- The EU institutions and the Member States “sleep-walked” into the Ukraine crisis and did not foresee its coming despite the early warning signs.
- The sanctions against Russia should be renewed and tightened if there is no progress on the Minsk Protocol or improvement in the situation in Eastern Ukraine.
- Sanctions should target Putin’s inner circle and the financial sector, but they cannot be an ultimate solution: their eventual removal should also be included in the EU’s negotiation package as an “exit strategy”.
- The report condemns the UK and other Member States for not having been able to provide an “authoritative response” to the events.
- More funds should be provided to Ukraine with strict political and economic conditionality.
- The future EU-Russia relationship should be anchored in a strong campaign against corruption and cooperation in matters of common regional interest.
- Member State unity towards Russia is conditional upon continuous political oversight and the adoption of a dual approach which serves a common goal.
On 20 February the House of Lords of the United Kingdom, more precisely its EU Sub-Committee on External Affairs, issued a report which can be seen as a thorough evaluation of the Ukraine crisis and the recent developments of EU-Russia relations. The report entitled ‘The EU and Russia: before and beyond the crisis in Ukraine’ does not handle either the EU or Russia with kid gloves, but its criticisms are constructive and contain viable suggestions for the future.
The European Union Committee of the House of Lords is responsible for considering matters related to the EU. It scrutinizes EU documents before decisions being taken on them in Brussels with the aim of influencing the UK Government’s position regarding the texts. The Committee also conducts inquires and reports to which the Government is expected to answer in writing. The reports are usually sent to the European Commission as well for consideration. The document was prepared based on evidence gathered from Russian diplomatic and policy-making circles and experts on Russia. The report, written in January-February 2015, comments on the actions of the Russian government with the primary role being to scrutinise the effectiveness of the EU’s policies towards Russia and to make recommendations to the UK Government and EU institutions.
The document consists of six chapters and a summary of findings and conclusions. After the 1st, introductory chapter, the 2nd part deals with outlining the main interdependencies that exist between the EU and Russia and with presenting the institutional agreements which form the basis of the EU’s relationship with Russia. Chapter 3 summarises the state of the EU-Russia relations by reviewing its evolution over the last 20 years and the role of the Member States today. In Chapter 4 the document focuses on the shared neighbourhood, meaning the geopolitical and economic competition between the EU and Russia in the neighbourhood, and the implications of the formation of the Eurasian Economic Union. Chapter 5 assesses the crisis in Ukraine and the EU’s response to it mainly through considering witnesses’ views, and the last part makes recommendations about how the relationship with Russia should be constructed.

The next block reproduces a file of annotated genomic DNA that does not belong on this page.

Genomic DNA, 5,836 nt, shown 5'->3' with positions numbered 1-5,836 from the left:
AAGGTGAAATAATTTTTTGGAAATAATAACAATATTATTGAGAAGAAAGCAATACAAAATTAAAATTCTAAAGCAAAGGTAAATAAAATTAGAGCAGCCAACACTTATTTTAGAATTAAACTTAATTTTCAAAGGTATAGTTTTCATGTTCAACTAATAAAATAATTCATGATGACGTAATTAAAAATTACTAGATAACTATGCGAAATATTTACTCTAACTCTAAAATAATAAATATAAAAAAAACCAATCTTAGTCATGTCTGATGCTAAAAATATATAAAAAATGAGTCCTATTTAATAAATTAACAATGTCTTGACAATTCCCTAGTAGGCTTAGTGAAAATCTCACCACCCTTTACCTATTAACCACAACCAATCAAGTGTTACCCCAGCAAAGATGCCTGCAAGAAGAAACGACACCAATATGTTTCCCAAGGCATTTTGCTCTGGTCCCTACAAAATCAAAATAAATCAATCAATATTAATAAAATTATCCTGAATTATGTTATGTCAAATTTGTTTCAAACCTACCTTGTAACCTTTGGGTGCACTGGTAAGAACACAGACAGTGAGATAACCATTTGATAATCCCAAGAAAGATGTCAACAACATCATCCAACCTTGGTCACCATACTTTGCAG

The report makes quite a balanced assessment on the behaviour of both sides when explaining the cause of the deteriorated relationship between the EU and Russia. Through Russia’s tendency to separate itself from the EU and to appear as a rival, its Eurasian identity has come to the fore and the two powers became geopolitical and ideological competitors. On the other hand, the EU’s optimistic perception about Russia’s willingness to become a "European" country has been maintained for too long. Both the EU institutions and Member States have been slow to adapt to the realities. The report condemns the members of the EU for losing their analytical capacities and for failing to maintain oversight of the direction of the EU-Russia relationship. This resulted in the lack of an authoritative response.
The situation was further complicated by the current division of competences within the EU between the Commission and the Member States and by the Member States’ divided opinion on the situation. The cause of this lack of unity between the Member States lies in the countries’ different historical and economic ties with Russia. One of the main messages of the text is the necessity of a Member State unity on the Russian question. The writers argue that Member States have shown a “surprising and welcome” unity in condemning Russian actions and committing to the inviolability of Ukrainian sovereignty and territorial integrity. Although they hope that this unity continues, they discovered a lack of consensus on how to move forward with the situation, so they are afraid that the current unity might dissolve. As unity between Member States can be the main driving factor of an effective strategic policy on Russia, divisions can as easily lead to hampering such a development. Member States should not prioritize their economic relations over their shared strategic interests, but they must maintain solidarity on the current policy and continue to seek a common approach in the response to the crisis. This implies that any individual Member State action that goes against the EU’s sanction policy is undesired in the current situation.